Live Discussion with Dr Simon Kyle - 24th April

Dr Kyle will be hosting a live online discussion here on Wednesday 24th April 7pm-8pm (GMT).

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Posted 19 Apr 2013 at 8:52 AM
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  • Sleepio Member

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    Expert

    Hi OliviaC – melatonin is mainly indicated for problems with sleep timing (like jet lag) and is generally not that effective for long-term sleep problems. It is, however, licensed in some countries to treat insomnia in those 55+, but again the benefits can be quite modest.

  • Sleepio Member

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    Expert

    thanks for sharing Angief!

  • Sleepio Member

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    Expert

    Hi Anaven, great observation. The idea here is that wakefulness, regardless of what type, is a marker of inefficient sleep. The key to the measurement is that if you are consolidating sleep, then your ratio of Time asleep to Time in bed will be high, and therefore this is used to increase or decrease the sleep window, as necessary, over subsequent weeks.

  • Sleepio Member

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    Expert

    Thanks, Raedw. Congratulations on your sleep efficiency! Certainly, if these are short-term problems/symptoms, that you expect to resolve soon, then we wouldn't want to exacerbate them, if it is causing you discomfort. The usual suggestion is that someone is unwell, like a flu etc., making adherence difficult, is to return to the programme instructions once they feel bit better.

  • Sleepio Member

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    great question valencia! couple of things might have happened – your work over the last few weeks has paid off and/or you've positioned your sleep window to be consistent with your body clock (e.g. morning lark vs. night owl). are you waking up very early? Certainly, it is normal to be a bit groggy on awakening – does the sleepiness reduce after say half an hour?

  • Sleepio Member

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    good point Fredley – maybe not a wise idea! And Harley Davisons are loud machines! the noise machines have no scientific evidence for reducing time to fall asleep or keeping people asleep during the night, I'm afraid.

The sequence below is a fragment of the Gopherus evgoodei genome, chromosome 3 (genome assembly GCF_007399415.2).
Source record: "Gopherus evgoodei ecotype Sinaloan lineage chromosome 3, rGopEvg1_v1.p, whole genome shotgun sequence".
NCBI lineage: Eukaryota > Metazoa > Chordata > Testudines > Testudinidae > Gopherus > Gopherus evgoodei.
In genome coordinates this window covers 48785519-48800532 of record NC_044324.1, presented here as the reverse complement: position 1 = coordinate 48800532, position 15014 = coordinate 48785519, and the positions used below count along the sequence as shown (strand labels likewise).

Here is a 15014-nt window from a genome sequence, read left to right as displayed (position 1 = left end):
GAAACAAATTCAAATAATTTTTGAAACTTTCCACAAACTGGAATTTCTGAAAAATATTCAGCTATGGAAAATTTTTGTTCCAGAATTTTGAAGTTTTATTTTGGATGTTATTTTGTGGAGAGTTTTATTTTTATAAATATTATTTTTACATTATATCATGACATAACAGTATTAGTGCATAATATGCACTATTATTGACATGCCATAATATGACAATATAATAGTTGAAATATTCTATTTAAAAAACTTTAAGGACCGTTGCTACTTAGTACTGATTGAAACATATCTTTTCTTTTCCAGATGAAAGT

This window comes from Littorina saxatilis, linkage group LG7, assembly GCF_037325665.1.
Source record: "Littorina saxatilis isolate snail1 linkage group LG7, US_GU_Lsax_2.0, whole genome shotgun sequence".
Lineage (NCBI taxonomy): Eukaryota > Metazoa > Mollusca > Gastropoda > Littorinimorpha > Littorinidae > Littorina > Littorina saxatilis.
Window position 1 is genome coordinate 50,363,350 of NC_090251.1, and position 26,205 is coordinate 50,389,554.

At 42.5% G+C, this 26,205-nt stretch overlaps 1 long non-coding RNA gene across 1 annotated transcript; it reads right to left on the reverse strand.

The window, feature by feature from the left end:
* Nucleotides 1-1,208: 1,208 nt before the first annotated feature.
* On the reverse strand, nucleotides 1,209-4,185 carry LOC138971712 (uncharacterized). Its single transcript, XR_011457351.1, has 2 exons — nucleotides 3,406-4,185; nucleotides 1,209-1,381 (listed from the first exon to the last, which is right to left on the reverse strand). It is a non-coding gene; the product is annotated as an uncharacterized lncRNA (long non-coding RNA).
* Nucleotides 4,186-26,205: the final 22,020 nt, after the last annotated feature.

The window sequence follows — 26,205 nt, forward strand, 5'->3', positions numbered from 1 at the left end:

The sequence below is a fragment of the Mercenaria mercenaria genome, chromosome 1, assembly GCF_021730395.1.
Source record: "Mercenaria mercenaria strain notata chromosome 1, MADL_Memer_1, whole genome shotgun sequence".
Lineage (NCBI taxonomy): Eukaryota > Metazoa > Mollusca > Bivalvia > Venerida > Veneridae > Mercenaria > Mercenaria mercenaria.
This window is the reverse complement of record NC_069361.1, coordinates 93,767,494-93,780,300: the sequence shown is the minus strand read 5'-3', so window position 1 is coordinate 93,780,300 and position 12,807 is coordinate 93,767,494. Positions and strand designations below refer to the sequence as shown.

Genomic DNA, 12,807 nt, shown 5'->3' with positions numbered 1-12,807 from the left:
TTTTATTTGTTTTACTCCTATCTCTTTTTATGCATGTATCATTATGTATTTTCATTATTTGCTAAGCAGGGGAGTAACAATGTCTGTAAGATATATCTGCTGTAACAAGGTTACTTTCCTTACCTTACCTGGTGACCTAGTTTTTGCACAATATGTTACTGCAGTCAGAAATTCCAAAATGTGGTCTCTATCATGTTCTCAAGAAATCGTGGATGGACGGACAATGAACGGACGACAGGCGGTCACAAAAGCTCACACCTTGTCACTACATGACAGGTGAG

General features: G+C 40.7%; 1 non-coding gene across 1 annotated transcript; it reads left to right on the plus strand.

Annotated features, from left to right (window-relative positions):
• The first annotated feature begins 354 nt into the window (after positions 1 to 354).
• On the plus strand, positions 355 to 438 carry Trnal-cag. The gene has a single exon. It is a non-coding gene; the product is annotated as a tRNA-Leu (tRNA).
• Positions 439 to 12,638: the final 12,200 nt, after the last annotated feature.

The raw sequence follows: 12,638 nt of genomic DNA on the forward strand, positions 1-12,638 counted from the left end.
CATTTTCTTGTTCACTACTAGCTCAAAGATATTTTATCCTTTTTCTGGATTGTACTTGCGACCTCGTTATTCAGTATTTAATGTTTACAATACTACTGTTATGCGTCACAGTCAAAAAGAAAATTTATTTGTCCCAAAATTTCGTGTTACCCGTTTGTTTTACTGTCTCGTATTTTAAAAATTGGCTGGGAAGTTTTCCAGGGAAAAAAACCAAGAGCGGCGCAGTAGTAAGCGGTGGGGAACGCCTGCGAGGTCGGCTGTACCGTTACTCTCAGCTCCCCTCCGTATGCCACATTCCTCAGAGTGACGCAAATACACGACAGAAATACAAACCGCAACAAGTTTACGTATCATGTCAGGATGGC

• Sleepio Member

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    thanks for sharing polly sleep!

  • Sleepio Member

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    Graduate

    have to go now folks. Sleep well!

  • Sleepio Member

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    Expert

    thanks for joining valkaye!

  • Sleepio Member

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    Graduate

    Yeah, going to bed at 2am didn't seem to be helping much, so I pushed it back to about 11:30, midnight. I was doing that in the weeks prior to the start of sleep restriction, but I always woke up around 3 am. However, for the last 2-3 nights now, I've slept straight through until 5:30am. The sleepiness reduces a little, but not much and by noon, I'm ready to nap. It's 2:30pm now, and I'm sure I could sleep for a few hours if I could! Any other ideas?

    I'd just love to go to bed, sleep for 6-7 hours, and wake up rested! The last few months have been trying, to say the least.

  • Sleepio Member

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    Graduate

    QHR? Absolutely vital for me. i have a heated blanket that is wonderful to keep me snug when I have to do QHR. The spare room may serve the same purpose for you.

  • Sleepio Member

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    Expert